The assembly may then be placed 42 in a second plating bath, which is similar to the first bath, but contains larger (e.g., about 3–6 times the size of the fine grit of the first bath, or in particular embodiments, 10–20 micron diamond) abrasive dispersed therein. In light of the larger abrasive size, appropriate adjustments may be made to the level of agitation, rotation speed, plating time, and bath contents. Any such adjustments would be familiar to the skilled artisan in light of the present disclosure. The deposition time may be selected to achieve a thickness nominally equal to (rather than 1.5 times) the desired final thickness of layer 12. For example, after an initial strike of about one minute, deposition of layer 12 may proceed for about 25–35 minutes at 20–25 amps at 12 VDC. The bath may be mixed 44 and the disc 11 rotated 46 in the manner described hereinabove with respect to layer 14. Once the desired thickness has been attained 48, steps 34–40 may be repeated to remove the assembly from the bath, rinse in DI water, reactivate the surface with 10% HCL, and rinse again, as described hereinabove.
Although the final thickness of layer 12 is shown in the Figures as being approximately equal to that of layer 14, the skilled artisan will recognize that the thickness of layer 12 may be less than, or in many desired embodiments, substantially greater than, that of layer 14 and/or layer 16, without departing from the spirit and scope of the present invention. Indeed, in many embodiments, it may be advantageous for central layer 12 to be substantially thicker than outer layers 14 and 16, to increase the area of contact between the periphery of layer 12 and the workpiece 60, as discussed hereinbelow with respect to FIG. 2.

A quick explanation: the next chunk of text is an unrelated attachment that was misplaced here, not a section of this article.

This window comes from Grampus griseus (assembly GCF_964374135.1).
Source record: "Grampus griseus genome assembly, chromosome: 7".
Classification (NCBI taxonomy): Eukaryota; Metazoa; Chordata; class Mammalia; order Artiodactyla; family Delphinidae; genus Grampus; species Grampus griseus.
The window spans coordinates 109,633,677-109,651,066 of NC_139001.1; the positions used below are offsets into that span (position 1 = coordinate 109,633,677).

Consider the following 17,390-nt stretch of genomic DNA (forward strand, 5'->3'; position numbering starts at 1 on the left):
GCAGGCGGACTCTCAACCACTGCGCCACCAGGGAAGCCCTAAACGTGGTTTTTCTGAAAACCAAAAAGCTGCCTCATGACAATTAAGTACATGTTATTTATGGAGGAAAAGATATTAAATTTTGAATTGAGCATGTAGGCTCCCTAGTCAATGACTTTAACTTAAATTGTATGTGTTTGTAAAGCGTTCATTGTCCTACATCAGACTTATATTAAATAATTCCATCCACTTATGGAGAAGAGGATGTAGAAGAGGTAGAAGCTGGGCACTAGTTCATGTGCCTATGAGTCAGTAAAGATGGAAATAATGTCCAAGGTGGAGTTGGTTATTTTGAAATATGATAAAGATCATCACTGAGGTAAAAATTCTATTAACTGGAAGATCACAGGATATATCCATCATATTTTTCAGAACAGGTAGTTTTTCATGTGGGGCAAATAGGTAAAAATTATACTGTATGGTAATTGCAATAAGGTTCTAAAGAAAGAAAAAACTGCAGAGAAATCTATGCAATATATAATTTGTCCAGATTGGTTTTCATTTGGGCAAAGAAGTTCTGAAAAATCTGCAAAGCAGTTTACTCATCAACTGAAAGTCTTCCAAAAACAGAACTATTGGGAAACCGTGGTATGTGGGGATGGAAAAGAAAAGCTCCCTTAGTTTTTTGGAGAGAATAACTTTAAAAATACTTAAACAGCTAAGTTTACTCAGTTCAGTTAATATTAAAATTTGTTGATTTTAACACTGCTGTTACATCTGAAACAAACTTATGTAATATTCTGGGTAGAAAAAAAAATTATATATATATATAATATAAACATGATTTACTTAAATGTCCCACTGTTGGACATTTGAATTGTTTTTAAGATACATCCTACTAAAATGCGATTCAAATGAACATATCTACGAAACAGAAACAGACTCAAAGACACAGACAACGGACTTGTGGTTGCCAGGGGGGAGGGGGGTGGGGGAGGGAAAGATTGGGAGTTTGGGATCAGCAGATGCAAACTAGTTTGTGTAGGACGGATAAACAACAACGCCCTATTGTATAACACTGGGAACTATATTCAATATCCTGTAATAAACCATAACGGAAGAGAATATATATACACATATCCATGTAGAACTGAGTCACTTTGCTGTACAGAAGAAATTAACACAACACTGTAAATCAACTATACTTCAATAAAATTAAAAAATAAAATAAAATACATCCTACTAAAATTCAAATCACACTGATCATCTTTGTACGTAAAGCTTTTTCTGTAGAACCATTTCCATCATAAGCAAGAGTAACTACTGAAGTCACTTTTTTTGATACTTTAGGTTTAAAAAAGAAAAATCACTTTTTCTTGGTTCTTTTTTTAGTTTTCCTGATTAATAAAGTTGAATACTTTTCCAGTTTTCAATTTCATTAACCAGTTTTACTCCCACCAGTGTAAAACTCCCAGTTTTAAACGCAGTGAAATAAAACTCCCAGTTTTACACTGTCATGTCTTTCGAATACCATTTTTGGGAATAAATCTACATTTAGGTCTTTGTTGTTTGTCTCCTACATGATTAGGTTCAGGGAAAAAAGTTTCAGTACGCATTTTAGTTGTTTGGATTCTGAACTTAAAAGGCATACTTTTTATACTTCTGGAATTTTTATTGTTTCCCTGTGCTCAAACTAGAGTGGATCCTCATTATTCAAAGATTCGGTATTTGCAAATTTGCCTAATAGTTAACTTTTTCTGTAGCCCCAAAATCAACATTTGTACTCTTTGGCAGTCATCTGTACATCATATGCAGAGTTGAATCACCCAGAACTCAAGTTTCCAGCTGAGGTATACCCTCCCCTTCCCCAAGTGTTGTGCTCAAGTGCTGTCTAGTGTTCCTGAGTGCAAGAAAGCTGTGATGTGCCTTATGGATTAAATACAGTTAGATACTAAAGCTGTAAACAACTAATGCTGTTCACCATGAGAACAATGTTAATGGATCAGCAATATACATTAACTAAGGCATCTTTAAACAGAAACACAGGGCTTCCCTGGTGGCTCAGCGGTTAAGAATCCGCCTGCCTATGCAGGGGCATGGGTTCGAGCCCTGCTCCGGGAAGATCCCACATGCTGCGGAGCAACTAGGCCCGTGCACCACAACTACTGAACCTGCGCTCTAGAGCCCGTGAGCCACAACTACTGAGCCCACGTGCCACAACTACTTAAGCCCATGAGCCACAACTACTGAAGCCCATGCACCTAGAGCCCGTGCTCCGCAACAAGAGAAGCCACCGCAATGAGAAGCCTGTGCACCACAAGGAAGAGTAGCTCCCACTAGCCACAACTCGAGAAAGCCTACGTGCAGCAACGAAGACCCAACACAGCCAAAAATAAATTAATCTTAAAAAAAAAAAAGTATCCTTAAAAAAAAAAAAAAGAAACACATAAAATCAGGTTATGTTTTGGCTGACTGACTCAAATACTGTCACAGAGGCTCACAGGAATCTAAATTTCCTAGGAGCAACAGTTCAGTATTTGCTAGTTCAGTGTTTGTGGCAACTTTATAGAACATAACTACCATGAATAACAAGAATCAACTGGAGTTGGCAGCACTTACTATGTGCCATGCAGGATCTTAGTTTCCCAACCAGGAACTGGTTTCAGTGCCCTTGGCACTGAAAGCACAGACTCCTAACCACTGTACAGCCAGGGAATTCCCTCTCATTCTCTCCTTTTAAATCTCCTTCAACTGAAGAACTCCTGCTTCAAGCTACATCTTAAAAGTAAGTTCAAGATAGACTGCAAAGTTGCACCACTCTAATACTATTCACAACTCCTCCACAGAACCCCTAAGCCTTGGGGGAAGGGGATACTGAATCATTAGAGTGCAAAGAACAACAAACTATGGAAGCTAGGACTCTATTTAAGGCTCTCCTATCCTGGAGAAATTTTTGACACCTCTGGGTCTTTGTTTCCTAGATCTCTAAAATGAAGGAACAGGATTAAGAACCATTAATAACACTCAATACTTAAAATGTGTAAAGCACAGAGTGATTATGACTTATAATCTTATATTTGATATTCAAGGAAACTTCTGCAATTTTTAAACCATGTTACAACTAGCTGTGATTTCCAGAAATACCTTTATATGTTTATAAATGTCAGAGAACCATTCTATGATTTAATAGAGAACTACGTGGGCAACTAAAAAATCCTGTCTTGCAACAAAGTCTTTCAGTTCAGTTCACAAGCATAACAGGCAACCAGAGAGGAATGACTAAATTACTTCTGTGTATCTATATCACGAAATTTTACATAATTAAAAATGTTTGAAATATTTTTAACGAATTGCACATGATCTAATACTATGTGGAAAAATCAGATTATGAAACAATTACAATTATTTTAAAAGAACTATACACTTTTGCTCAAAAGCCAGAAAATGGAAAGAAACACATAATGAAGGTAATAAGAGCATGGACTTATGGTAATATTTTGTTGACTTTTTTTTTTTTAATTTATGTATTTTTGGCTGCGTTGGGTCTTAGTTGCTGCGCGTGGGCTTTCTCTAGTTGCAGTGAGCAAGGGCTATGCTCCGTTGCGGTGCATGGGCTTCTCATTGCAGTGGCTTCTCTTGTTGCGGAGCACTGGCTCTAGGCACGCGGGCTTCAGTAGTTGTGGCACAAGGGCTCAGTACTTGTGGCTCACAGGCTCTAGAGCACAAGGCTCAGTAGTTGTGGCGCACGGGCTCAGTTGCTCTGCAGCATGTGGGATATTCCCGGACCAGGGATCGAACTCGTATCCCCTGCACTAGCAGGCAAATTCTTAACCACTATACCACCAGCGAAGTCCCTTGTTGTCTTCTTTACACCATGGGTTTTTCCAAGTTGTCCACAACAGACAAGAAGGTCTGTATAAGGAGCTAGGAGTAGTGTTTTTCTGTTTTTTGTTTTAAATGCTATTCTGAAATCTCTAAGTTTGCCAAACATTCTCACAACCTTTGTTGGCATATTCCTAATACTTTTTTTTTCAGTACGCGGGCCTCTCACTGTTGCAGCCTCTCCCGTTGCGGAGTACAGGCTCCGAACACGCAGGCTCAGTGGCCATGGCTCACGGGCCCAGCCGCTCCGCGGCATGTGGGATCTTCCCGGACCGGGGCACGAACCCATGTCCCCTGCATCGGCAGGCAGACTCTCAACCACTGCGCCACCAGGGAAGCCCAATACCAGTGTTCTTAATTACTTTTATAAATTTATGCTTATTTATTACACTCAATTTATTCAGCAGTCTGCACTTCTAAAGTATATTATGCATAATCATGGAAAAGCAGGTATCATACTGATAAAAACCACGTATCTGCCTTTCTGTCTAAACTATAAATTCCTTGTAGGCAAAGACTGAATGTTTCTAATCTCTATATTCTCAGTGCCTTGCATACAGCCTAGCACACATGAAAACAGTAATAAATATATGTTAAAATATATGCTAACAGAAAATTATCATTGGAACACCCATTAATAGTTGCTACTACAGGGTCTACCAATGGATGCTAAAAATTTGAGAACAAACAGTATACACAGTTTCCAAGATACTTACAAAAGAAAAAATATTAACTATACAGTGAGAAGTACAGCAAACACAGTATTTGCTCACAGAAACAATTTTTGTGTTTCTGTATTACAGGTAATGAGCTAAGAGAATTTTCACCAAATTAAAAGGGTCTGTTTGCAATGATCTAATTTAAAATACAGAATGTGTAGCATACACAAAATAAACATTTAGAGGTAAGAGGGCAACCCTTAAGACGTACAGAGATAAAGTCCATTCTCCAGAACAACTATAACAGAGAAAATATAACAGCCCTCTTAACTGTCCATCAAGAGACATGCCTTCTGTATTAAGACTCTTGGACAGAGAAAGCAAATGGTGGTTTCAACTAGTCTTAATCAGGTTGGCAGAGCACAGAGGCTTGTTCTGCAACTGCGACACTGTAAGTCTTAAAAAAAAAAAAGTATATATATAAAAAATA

Steps 26–36 may then be repeated, substantially as described hereinabove with respect to layer 14, to deposit layer 16 onto layer 12. Thereafter, the three superposed layers 12, 14, and 16, may be removed 54 as a single unit from the face of cathode disc 11, to form three-layer tools 10. The tools 10 may then be finished 56 using conventional techniques, such as OD/ID finishing to insure that diameters d1 and d2 (FIG. 1) are within desired tolerances, and double-side lapping to insure that the exterior surface flatness and axial thickness are within desired tolerances. The resulting finished tools are hub-less, multi-abrasive-laden layers of electroplating material, which, in the example shown and described, include layers of nickel with abrasive dispersed substantially entirely therethrough.
Any number of discs 11 may be mounted on a single arbor without departing from the spirit and scope of the present invention. Moreover, rather than being mounted to an arbor, one or more discs 11 may be carried in a basket, or may be otherwise supported within the electroplating baths. Regardless of the number of discs or the manner in which the disc(s) are supported, the skilled artisan will recognize that the placement in the bath, including the distance between multiple discs, may be held constant throughout the electroplating operations to help insure uniform deposition of layers 12, 14, and 16.